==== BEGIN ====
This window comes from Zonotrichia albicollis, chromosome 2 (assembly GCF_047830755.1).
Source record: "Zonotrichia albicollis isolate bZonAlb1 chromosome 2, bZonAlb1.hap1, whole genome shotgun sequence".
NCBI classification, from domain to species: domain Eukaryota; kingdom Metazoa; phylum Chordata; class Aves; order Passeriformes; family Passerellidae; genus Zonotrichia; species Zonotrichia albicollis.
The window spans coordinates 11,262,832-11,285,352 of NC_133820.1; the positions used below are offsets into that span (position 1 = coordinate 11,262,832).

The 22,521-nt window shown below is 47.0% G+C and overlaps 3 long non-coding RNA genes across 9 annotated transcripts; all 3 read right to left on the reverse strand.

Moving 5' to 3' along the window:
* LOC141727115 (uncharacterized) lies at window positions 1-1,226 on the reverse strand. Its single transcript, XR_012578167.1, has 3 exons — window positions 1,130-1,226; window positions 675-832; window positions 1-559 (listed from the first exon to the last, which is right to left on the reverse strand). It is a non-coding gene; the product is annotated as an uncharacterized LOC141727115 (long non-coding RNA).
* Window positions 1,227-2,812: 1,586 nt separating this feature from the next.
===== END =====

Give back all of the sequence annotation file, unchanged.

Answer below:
This window comes from Zonotrichia albicollis, chromosome 2 (assembly GCF_047830755.1).
Source record: "Zonotrichia albicollis isolate bZonAlb1 chromosome 2, bZonAlb1.hap1, whole genome shotgun sequence".
NCBI classification, from domain to species: domain Eukaryota; kingdom Metazoa; phylum Chordata; class Aves; order Passeriformes; family Passerellidae; genus Zonotrichia; species Zonotrichia albicollis.
The window spans coordinates 11,262,832-11,285,352 of NC_133820.1; the positions used below are offsets into that span (position 1 = coordinate 11,262,832).

The 22,521-nt window shown below is 47.0% G+C and overlaps 3 long non-coding RNA genes across 9 annotated transcripts; all 3 read right to left on the reverse strand.

Moving 5' to 3' along the window:
* LOC141727115 (uncharacterized) lies at window positions 1-1,226 on the reverse strand. Its single transcript, XR_012578167.1, has 3 exons — window positions 1,130-1,226; window positions 675-832; window positions 1-559 (listed from the first exon to the last, which is right to left on the reverse strand). It is a non-coding gene; the product is annotated as an uncharacterized LOC141727115 (long non-coding RNA).
* Window positions 1,227-2,812: 1,586 nt separating this feature from the next.